So it begins, “Cometh the Hour”, the final arc of “B.P.R.D. Hell on Earth” and the last “B.P.R.D.” written by John Arcudi.
Written by Mike Mignola and John Arcudi
Illustrated by Laurence Campbell
Colored by Dave Stewart
Lettered by Clem Robins
Kate and Panya argue over abandoning BPRD headquarters, while in New York City Johann and Liz fight a seemingly unstoppable opponent as the Ogdru Jahad spawns dozens more monsters by the hour.
(Mild spoilers ahead)
Mark Tweedale: I haven’t wanted to face the end of Arcudi’s run on this title, so I picked up this issue with a curious mix of emotions. I’ve been wanting to stall this moment and yet I’ve been unable to contain my excitement for it either.
This arc picks up a little over a week after “End of Days” and things are bleak, and I don’t just mean that in an end-of-the-world way. So many characters are broken and more are breaking. This isn’t going to be a story about winning and saving the day; it’s going to be about survival; it’s going to be about which limb to cut off in order to face tomorrow.
Brian Salvatore: You put that really nicely, Mark, and I agree: this is a book that I’ve been putting off reading, because I don’t want to believe that we are in the home stretch of this series. Yes, I know that the world of the Mignolaverse will continue, but “Hell on Earth” has been such a spectacular ride — the moment where the Mignolaverse became something bigger than I ever thought possible, to be honest. And coming to the end, it feels very final. Sure, I would think some characters will survive, but I don’t know if anyone comes through in a way that leaves them resembling their former self at all.
One thing that struck me right away was that, of all of the characters that we care about that are presented here, Liz is the only one who seems really hopeful. That struck me as really interesting. Not that she’s a character without hope, but she’s not the person you would expect to be rallying the spirits right now. Kate, historically the character that has been the one keeping the team together, is a mess, so much so that Panya looks absolutely sunny in comparison.
And then there’s Iosif, who I’m sure we’ll have lots to say about later.
This issue flew by, and yet so much was going on. Part of that pace was established by just how wonderful of a storyteller Laurence Campbell has developed into. Not that he was ever a slouch, but his work here is really extraordinary. He has adapted little Mignola-esque touches — the small panel inset, showing a small object or focusing on a seemingly inconsequential detail — and amped his work up to another level.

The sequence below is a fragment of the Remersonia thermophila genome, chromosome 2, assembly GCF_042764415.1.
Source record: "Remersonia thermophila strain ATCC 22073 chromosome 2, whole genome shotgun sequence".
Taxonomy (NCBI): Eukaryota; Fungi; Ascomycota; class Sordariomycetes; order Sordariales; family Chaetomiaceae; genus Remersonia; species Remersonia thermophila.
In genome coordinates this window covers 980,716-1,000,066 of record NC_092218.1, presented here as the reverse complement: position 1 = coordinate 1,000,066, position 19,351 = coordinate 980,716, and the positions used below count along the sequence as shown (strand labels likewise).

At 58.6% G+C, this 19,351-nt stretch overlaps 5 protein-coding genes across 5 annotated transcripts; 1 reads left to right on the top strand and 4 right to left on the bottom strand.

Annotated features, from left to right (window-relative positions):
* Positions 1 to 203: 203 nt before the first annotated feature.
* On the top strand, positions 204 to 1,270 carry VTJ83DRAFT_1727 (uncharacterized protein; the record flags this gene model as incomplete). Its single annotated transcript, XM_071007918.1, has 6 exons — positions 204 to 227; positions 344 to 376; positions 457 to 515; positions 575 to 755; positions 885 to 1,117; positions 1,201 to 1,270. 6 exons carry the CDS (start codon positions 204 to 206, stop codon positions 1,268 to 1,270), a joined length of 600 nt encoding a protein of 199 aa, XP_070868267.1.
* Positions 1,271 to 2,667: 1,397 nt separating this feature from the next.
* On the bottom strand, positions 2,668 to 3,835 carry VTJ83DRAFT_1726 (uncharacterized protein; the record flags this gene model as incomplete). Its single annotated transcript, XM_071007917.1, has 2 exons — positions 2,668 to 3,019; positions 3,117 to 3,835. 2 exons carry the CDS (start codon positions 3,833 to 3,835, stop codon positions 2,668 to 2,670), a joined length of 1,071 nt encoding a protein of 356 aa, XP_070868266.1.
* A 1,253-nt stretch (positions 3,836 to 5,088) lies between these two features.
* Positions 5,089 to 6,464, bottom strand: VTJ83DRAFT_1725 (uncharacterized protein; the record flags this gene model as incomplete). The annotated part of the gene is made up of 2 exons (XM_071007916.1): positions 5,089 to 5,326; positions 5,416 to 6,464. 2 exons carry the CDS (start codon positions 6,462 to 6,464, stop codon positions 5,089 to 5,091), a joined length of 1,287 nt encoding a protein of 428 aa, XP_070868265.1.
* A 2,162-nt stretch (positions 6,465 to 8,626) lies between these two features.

Mark: Since the beginning this has always been a book about broken characters. Roger, Liz, Hellboy, Abe… they always carried something invisible on their shoulders (which is why any Hellboy Universe artist must be capable of drawing weary heroes). Over the years we’ve seen character after character break and pull themself back together again, but I don’t think anyone has done that more than Liz. Liz has been falling apart since childhood; she ran away from the B.P.R.D. thirteen times over twenty-three years at one point, but she always came back, a little more broken than before. In “Almost Colossus”, there was a sense that she wasn’t just dying because the Vril had been taken out of her, but because she’d lost the willpower to keep going.
But something happened to her when John Arcudi took over writing Liz. Instead of coming back to the Bureau even wearier than before, she came back angry. And then she got broken again… and came back even stronger. This has happened numerous times throughout Arcudi’s run on the book, and I get the sense that when she broke in “End of Days” it was for the last time (at least while Arcudi’s writing her). Liz doesn’t think this is a battle she can win, and yet her spirit remains undefeated. For me, as a long-term reader, this is immensely satisfying.Continued below
On the other side of that coin we have Kate Corrigan. Kate is a character that has never broken. She’s come close — very close — in the past, but she’s never crossed that line. However, it’s been on the horizon for some time. Ever since the beginning of “Hell on Earth”, all the way back in “New World”, Kate’s been showing signs that she’s struggling to cope with her monumental duties. With Tom Manning at the U.N., she’s practically the head of the B.P.R.D. and no matter how hard she tries, she can’t stop situations escalating from bad to worse. Throughout “Hell on Earth” we’ve seen Liz, Abe, Johan, Fenix, Daimio, Devon, and Enos crack.
So to see Kate — my favorite character in the series, an absolute pillar of strength — crack in this issue was heartbreaking. And Laurence Campbell drew the crap out of that moment. He pulled back from the scene, emphasizing her isolation with the silhouettes against white; it was a choice that really worked for me. I love it when the composition takes on the qualities of a character’s inner life.
Brian: It is interesting to look at Liz and Kate and the yin and yang of the book. While they have both been featured players in the book, and with Arcudi really been peeling off characters over the past 3–4 years, it becomes even clearer that these two women are the key players right now, and they are doing very different things. Liz wants to keep fighting, while Kate physically can’t anymore. As you said, it is heartbreaking.
This issue also brought us back into Johann’s head space — the fantasy behind his eyes that allows him to play fetch with a dog while burning monsters alongside Liz. It is amazing that Johann’s mental power is such that he can be living two lives at once, and not just lives that are inconsequential. He is both in a contemplative and a combative state, and seemingly winning battles on both fronts.
Mark: For me Johann is a character that’s not just broken; he’s shattered. I think being this cut off from reality shows how fragile he’s become. He dreams of being human again, but it’s a fantasy of what it is to be a human. He wants something that never really existed and can only exist in his head, and in the face of reality he’s retreating further and further into his fantasies.